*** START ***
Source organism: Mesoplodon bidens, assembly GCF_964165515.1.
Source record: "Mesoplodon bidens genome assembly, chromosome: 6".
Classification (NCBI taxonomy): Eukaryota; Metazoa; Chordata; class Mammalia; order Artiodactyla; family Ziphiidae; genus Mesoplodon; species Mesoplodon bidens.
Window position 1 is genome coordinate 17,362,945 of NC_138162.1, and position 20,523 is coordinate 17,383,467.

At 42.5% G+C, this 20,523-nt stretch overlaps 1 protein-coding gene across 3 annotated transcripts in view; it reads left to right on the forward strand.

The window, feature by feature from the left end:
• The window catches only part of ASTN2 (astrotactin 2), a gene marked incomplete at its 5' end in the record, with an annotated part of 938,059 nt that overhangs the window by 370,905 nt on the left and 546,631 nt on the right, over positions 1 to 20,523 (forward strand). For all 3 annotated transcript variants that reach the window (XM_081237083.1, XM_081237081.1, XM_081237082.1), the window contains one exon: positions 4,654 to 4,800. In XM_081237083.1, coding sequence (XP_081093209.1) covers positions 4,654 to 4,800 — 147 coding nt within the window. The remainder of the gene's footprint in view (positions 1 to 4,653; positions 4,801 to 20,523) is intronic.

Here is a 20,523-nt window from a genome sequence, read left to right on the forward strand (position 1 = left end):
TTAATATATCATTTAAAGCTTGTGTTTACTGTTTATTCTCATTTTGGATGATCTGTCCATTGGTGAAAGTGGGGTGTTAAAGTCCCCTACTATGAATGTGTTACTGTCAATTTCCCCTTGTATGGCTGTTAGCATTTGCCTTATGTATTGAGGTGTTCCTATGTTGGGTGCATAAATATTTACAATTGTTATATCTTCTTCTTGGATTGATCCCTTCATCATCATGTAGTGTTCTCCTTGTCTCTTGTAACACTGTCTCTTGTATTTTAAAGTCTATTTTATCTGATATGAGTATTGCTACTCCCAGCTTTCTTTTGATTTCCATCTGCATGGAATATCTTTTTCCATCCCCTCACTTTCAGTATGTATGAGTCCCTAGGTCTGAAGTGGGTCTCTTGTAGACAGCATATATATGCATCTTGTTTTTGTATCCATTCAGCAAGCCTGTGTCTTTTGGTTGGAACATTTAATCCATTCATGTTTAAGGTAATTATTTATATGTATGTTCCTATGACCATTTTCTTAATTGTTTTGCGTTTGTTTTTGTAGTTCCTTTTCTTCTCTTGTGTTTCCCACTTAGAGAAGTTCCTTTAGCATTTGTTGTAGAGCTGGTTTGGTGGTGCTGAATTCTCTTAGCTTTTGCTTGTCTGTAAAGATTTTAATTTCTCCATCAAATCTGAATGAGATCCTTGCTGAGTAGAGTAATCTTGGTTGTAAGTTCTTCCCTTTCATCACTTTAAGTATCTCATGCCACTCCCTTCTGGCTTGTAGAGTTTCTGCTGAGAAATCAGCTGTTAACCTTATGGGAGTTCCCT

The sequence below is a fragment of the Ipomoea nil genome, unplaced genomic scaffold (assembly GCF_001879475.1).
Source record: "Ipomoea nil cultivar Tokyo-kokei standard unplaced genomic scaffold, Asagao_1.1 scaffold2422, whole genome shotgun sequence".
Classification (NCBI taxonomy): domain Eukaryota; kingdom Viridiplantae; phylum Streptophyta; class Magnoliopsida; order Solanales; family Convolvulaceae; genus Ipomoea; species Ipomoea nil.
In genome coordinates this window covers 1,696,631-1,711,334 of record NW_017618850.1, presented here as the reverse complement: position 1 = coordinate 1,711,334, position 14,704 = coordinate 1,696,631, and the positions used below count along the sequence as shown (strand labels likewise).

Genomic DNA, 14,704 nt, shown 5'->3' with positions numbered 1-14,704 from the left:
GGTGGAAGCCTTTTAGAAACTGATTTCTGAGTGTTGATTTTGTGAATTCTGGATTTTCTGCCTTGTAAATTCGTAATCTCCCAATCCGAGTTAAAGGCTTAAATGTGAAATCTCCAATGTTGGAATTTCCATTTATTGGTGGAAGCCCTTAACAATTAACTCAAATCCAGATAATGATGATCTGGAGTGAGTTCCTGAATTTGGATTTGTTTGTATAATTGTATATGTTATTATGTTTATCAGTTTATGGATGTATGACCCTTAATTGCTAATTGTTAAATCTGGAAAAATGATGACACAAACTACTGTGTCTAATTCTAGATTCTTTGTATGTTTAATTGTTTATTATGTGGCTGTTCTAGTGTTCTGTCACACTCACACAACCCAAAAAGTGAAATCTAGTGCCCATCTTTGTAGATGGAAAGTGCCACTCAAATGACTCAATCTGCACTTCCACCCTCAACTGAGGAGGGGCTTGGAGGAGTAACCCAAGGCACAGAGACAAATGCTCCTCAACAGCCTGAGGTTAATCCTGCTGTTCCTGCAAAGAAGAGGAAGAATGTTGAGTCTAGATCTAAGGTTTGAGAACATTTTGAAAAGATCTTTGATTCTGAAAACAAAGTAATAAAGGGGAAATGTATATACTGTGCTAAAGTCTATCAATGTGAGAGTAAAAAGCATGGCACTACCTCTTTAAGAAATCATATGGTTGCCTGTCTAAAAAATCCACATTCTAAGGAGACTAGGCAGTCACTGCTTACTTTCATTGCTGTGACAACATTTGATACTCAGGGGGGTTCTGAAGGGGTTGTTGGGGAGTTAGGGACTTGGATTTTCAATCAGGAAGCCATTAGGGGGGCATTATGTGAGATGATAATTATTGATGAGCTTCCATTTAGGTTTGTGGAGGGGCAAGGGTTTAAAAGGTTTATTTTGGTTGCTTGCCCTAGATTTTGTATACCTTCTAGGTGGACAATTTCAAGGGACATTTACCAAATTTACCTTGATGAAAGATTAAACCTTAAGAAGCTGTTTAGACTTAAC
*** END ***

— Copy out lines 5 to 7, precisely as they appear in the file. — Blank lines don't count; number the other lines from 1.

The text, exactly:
At 42.5% G+C, this 20,523-nt stretch overlaps 1 protein-coding gene across 3 annotated transcripts in view; it reads left to right on the forward strand.

The window, feature by feature from the left end:
• The window catches only part of ASTN2 (astrotactin 2), a gene marked incomplete at its 5' end in the record, with an annotated part of 938,059 nt that overhangs the window by 370,905 nt on the left and 546,631 nt on the right, over positions 1 to 20,523 (forward strand). For all 3 annotated transcript variants that reach the window (XM_081237083.1, XM_081237081.1, XM_081237082.1), the window contains one exon: positions 4,654 to 4,800. In XM_081237083.1, coding sequence (XP_081093209.1) covers positions 4,654 to 4,800 — 147 coding nt within the window. The remainder of the gene's footprint in view (positions 1 to 4,653; positions 4,801 to 20,523) is intronic.